After a long fight, cat in Toronto condo is legal
A Toronto woman's right to keep her elderly cat in her condominium has been upheld in a court case that the losing lawyer says has implications for countless condos.
The building's condominium board, which developed a belated interest in enforcing a no-pets provision in 2004, dragged the case through two courts and tried to take it to the Supreme Court of Canada.
But on Thursday, the Supreme Court declined to hear the board's appeal and ordered it to pay Nancy Staib's legal costs.
That means the fight is over and Staib's cat, Casey, can stay in her Queen's Quay apartment on Toronto's waterfront.
The cat, which has lived there for a dozen years, will be 14 in May, she told CBC Online.
Staib, 50, is a CBC human-resources employee. She said the battle began after the board sent warning letters to residents who had pets.
"I didn't do anything, and then they decided to take me to court."
'Sane people do not go to the Supreme Court of Canada to evict a cat'
The board's lawyer, Mark Arnold, said the case was pursued to defend a basic condition written into the condominium corporation's charter.
"This is not a cat case," he told CBC Online. "Sane people do not go to the Supreme Court of Canada to evict a cat."
Arnold stressed that the no-animals rule was not enacted by the board but was built into the legal structure of the condominium. It was meant to assure buyers who were allergic to cats, for example, that there would be none in the building, he said.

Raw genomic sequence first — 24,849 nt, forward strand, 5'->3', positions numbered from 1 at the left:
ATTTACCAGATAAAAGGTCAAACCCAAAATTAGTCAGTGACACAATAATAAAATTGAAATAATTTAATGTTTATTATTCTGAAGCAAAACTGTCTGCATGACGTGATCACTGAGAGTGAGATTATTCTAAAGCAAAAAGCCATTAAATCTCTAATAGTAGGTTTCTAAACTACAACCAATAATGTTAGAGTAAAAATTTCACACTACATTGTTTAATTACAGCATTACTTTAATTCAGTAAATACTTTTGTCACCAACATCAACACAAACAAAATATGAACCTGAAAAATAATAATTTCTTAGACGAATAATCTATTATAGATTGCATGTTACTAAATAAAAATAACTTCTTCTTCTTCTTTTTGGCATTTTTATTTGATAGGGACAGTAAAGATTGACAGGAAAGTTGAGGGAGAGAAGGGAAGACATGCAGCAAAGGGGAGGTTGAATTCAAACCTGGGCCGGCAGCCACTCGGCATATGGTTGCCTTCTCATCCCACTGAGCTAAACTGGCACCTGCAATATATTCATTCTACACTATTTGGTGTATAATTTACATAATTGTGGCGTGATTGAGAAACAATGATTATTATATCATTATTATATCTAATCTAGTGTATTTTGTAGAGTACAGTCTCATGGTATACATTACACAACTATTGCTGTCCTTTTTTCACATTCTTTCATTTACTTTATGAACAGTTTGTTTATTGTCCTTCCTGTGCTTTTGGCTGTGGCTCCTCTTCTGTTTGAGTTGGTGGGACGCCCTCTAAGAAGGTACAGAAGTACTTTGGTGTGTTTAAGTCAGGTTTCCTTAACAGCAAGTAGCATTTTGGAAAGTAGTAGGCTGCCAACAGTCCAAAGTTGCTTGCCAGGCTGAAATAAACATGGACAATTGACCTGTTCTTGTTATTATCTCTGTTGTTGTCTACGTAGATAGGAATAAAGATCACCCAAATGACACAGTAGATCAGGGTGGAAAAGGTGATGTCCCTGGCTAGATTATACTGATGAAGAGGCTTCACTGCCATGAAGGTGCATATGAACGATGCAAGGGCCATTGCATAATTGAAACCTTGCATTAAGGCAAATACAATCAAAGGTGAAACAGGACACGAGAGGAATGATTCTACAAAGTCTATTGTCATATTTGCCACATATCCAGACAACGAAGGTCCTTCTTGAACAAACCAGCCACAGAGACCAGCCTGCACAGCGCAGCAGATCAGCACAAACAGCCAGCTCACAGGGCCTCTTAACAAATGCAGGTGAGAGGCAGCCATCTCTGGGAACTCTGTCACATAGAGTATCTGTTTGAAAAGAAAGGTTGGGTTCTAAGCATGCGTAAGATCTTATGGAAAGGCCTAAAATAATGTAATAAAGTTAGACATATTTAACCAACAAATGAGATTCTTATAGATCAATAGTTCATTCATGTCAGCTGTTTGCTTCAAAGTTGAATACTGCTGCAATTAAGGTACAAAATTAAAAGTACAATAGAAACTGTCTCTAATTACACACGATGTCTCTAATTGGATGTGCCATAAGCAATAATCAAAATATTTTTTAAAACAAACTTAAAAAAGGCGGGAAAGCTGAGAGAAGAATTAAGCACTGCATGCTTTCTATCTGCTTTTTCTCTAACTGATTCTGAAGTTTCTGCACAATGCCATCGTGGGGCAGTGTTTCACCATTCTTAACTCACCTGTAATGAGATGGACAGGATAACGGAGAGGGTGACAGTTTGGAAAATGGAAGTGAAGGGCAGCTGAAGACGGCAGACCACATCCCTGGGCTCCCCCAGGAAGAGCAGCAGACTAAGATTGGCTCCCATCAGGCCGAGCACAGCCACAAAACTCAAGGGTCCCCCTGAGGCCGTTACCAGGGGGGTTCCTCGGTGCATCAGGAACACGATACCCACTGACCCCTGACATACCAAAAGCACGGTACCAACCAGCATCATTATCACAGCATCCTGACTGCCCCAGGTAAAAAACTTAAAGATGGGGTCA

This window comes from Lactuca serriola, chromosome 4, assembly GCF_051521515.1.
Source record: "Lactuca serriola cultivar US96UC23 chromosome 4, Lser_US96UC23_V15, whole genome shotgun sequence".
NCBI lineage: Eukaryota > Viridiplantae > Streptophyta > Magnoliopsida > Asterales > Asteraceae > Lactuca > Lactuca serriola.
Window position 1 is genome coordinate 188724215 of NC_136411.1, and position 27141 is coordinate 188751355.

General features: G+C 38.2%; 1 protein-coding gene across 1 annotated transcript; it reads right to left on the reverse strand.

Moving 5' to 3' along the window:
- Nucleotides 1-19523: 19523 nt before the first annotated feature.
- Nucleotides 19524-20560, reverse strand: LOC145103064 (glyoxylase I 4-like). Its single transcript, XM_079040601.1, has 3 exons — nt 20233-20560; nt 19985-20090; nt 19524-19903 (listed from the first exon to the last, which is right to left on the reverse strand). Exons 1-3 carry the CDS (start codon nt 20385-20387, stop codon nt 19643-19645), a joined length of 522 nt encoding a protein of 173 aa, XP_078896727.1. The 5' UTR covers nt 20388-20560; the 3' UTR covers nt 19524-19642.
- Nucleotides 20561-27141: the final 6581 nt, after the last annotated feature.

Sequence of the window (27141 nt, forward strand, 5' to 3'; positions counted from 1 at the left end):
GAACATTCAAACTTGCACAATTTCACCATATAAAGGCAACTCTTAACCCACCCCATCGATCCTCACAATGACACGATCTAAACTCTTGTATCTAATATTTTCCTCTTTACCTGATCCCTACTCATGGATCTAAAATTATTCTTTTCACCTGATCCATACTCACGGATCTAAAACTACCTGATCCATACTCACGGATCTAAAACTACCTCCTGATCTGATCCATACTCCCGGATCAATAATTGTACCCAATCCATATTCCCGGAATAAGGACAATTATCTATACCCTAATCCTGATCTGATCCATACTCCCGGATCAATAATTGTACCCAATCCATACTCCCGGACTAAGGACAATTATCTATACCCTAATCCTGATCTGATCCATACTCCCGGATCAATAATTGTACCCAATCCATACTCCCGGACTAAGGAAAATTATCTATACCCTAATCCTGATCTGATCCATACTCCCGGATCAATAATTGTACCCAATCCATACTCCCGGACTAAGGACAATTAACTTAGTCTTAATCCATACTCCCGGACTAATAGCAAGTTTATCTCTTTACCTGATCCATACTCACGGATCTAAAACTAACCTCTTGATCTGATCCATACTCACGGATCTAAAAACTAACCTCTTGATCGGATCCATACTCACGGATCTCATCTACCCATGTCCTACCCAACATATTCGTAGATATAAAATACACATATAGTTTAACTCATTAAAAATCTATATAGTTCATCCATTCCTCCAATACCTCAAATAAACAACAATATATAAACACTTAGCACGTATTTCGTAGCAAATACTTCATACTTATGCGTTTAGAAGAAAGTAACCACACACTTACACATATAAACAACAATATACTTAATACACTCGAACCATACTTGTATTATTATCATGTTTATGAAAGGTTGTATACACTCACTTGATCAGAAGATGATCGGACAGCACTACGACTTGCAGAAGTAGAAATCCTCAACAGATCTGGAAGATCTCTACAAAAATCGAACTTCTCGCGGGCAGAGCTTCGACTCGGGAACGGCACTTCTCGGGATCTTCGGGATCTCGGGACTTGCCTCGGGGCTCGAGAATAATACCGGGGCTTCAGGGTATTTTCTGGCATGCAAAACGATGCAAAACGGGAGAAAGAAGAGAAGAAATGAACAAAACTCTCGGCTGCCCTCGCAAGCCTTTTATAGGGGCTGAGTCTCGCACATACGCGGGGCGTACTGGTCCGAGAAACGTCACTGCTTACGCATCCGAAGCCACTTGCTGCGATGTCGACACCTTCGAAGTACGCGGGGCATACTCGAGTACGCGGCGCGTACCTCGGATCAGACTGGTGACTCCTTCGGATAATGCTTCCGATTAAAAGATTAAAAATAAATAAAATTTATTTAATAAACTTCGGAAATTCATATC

He said the outcome of the case means condo boards across Ontario will have to police all conditions of their charters energetically or lose the right to do so.
'She was aware of the "no pets" provision'
The Supreme Court's refusal to hear the case means the board must abide by decisions that went against it in 2005 in Ontario Superior Court and the Ontario Court of Appeal.
In the lower courts, the case turned partly on whether the board of Metropolitan Toronto Condominium Corporation No. 949 was blocked from enforcing the rule because of undue delay or negligence in asserting its right.
In a summary, Supreme Court officials laid out these facts:
"Staib moved into her condominium in March of 1994. At the time, she had her cat. She was aware of the 'no pets' provision when she moved in.
"However, she was never asked to remove her cat until 2004. By this time, her cat was almost 12 years old and essentially unadoptable.
"[The condo board] claimed that they first learned of the existence of the cat when their maintenance people went in to Staib's unit in 2004, yet the [Ontario Superior Court] judge found uncontradicted evidence that the maintenance people had been in her unit throughout the 10-year period."
The board was ready to bear the expense of an appeal to the highest court in the land after its case was dismissed by that judge and by a three-judge Ontario appeal panel.
As is customary, the Supreme Court gave no reasons for its decision not to hear the case.
Staib said she has yet to receive a bill from her lawyer and doesn't know how much money, if any, she'll have to pay out of her own pocket.